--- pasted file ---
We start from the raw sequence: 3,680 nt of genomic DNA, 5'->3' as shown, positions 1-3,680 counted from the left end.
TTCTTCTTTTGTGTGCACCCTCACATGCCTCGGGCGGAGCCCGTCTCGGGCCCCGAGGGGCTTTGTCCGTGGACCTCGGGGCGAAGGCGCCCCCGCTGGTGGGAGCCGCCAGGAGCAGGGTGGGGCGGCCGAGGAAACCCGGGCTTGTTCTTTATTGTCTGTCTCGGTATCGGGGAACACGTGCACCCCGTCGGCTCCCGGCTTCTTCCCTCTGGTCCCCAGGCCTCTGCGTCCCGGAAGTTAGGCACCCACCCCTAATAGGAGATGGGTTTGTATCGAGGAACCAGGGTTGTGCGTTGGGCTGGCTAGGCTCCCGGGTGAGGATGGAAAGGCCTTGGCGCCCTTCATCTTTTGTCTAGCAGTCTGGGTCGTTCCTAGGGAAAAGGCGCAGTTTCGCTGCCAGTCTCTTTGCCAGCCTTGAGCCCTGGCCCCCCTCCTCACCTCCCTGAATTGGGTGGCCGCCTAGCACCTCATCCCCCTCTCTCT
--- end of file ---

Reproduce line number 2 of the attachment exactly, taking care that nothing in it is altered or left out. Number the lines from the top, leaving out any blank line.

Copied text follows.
TTCTTCTTTTGTGTGCACCCTCACATGCCTCGGGCGGAGCCCGTCTCGGGCCCCGAGGGGCTTTGTCCGTGGACCTCGGGGCGAAGGCGCCCCCGCTGGTGGGAGCCGCCAGGAGCAGGGTGGGGCGGCCGAGGAAACCCGGGCTTGTTCTTTATTGTCTGTCTCGGTATCGGGGAACACGTGCACCCCGTCGGCTCCCGGCTTCTTCCCTCTGGTCCCCAGGCCTCTGCGTCCCGGAAGTTAGGCACCCACCCCTAATAGGAGATGGGTTTGTATCGAGGAACCAGGGTTGTGCGTTGGGCTGGCTAGGCTCCCGGGTGAGGATGGAAAGGCCTTGGCGCCCTTCATCTTTTGTCTAGCAGTCTGGGTCGTTCCTAGGGAAAAGGCGCAGTTTCGCTGCCAGTCTCTTTGCCAGCCTTGAGCCCTGGCCCCCCTCCTCACCTCCCTGAATTGGGTGGCCGCCTAGCACCTCATCCCCCTCTCTCT